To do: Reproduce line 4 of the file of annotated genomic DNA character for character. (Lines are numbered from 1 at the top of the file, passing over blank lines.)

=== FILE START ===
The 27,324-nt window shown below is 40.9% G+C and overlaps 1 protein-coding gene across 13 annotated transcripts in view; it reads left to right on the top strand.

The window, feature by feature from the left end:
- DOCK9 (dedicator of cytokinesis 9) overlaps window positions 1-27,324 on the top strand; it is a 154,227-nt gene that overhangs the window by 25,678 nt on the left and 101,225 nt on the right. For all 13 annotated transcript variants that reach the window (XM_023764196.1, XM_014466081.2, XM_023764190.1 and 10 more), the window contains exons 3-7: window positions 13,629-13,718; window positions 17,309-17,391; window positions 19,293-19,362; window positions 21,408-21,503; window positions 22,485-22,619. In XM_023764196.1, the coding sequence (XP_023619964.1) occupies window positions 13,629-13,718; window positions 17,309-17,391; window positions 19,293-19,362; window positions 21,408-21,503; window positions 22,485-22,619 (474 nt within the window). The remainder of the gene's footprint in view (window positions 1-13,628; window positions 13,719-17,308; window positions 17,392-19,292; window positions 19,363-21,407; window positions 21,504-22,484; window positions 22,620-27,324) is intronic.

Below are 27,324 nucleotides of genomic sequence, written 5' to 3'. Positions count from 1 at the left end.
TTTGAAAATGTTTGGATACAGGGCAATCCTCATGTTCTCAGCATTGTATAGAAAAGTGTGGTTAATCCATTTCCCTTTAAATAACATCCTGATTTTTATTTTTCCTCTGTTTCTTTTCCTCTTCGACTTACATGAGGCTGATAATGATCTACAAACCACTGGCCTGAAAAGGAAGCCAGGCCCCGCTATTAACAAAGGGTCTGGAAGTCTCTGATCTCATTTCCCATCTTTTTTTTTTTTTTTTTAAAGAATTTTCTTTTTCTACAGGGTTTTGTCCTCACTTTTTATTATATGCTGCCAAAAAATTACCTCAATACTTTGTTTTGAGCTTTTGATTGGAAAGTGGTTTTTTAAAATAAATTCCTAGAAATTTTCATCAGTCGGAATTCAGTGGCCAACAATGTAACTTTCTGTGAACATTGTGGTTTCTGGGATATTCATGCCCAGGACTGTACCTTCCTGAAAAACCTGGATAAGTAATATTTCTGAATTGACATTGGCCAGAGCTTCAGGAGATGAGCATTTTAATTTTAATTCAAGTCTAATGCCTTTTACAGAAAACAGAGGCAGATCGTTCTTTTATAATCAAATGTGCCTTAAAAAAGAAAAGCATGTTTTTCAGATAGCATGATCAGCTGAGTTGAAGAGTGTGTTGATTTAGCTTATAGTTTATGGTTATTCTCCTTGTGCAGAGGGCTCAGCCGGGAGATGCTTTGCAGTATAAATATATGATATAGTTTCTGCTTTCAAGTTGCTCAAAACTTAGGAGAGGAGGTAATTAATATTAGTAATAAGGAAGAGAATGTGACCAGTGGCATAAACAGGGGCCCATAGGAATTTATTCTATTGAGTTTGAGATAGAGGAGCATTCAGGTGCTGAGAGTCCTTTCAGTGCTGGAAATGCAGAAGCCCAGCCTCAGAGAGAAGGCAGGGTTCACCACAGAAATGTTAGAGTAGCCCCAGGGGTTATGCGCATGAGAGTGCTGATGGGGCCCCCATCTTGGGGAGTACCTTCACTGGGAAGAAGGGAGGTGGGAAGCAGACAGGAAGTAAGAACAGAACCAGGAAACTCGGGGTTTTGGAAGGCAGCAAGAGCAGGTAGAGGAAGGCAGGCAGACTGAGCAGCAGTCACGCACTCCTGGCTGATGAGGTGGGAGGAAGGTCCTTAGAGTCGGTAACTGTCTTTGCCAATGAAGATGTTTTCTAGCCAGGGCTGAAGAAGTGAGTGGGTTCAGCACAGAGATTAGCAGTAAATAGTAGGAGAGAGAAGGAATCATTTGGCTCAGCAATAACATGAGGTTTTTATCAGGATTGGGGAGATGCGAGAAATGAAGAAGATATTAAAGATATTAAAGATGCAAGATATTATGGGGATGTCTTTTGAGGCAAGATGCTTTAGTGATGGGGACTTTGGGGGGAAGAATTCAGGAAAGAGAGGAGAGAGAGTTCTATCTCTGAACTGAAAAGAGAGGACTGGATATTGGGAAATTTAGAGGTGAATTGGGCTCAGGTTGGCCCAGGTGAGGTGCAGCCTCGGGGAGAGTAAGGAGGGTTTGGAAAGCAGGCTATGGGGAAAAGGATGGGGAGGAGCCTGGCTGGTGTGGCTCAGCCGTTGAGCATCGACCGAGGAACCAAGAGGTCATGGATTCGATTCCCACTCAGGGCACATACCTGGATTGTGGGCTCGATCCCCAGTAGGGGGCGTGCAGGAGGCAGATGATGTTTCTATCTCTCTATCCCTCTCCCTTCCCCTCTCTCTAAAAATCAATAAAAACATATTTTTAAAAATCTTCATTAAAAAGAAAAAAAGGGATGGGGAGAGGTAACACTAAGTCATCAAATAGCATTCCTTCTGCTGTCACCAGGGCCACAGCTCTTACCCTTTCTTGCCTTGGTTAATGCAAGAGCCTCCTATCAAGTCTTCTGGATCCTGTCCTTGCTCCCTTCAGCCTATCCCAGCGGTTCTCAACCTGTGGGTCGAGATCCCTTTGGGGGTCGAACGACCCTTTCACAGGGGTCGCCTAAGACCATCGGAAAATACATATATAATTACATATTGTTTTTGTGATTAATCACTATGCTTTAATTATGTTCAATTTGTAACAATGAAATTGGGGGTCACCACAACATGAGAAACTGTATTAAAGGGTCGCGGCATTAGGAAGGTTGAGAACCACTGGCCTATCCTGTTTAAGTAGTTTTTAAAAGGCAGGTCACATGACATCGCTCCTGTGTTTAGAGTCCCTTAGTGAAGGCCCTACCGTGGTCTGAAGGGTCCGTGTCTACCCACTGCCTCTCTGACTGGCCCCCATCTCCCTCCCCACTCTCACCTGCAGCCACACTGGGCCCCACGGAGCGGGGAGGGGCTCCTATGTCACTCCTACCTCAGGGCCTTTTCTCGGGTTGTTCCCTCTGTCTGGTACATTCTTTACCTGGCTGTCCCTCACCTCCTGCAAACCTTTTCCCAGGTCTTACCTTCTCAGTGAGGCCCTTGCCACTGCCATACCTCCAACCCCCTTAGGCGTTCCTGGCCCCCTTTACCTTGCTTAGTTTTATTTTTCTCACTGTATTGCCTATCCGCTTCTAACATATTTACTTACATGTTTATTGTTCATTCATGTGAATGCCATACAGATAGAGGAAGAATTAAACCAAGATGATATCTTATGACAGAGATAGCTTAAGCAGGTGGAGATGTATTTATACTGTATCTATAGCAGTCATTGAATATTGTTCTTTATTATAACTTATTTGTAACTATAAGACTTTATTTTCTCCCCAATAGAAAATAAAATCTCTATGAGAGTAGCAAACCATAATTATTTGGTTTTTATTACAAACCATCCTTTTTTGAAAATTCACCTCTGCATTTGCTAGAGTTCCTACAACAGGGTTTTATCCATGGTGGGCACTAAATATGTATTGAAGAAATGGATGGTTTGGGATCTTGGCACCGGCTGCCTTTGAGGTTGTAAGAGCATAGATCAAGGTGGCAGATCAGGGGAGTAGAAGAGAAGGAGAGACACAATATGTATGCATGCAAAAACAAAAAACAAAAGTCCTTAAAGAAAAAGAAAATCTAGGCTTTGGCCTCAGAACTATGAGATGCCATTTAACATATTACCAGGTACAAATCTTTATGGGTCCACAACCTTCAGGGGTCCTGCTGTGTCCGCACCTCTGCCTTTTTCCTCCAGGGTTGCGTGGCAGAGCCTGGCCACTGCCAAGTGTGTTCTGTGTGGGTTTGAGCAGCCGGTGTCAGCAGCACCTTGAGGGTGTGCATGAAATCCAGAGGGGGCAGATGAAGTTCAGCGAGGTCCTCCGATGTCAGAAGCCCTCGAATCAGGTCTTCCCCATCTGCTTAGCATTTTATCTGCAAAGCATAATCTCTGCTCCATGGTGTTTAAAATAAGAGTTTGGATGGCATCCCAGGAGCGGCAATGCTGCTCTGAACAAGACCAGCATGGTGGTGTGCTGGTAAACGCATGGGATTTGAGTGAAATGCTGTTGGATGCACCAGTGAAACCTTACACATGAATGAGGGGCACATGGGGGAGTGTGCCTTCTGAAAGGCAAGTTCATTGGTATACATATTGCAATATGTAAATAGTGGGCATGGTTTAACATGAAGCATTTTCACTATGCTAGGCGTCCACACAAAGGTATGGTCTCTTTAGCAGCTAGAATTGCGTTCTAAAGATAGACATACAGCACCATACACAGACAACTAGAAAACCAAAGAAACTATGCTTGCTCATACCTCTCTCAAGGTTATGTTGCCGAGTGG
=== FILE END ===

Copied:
Below are 27,324 nucleotides of genomic sequence, written 5' to 3'. Positions count from 1 at the left end.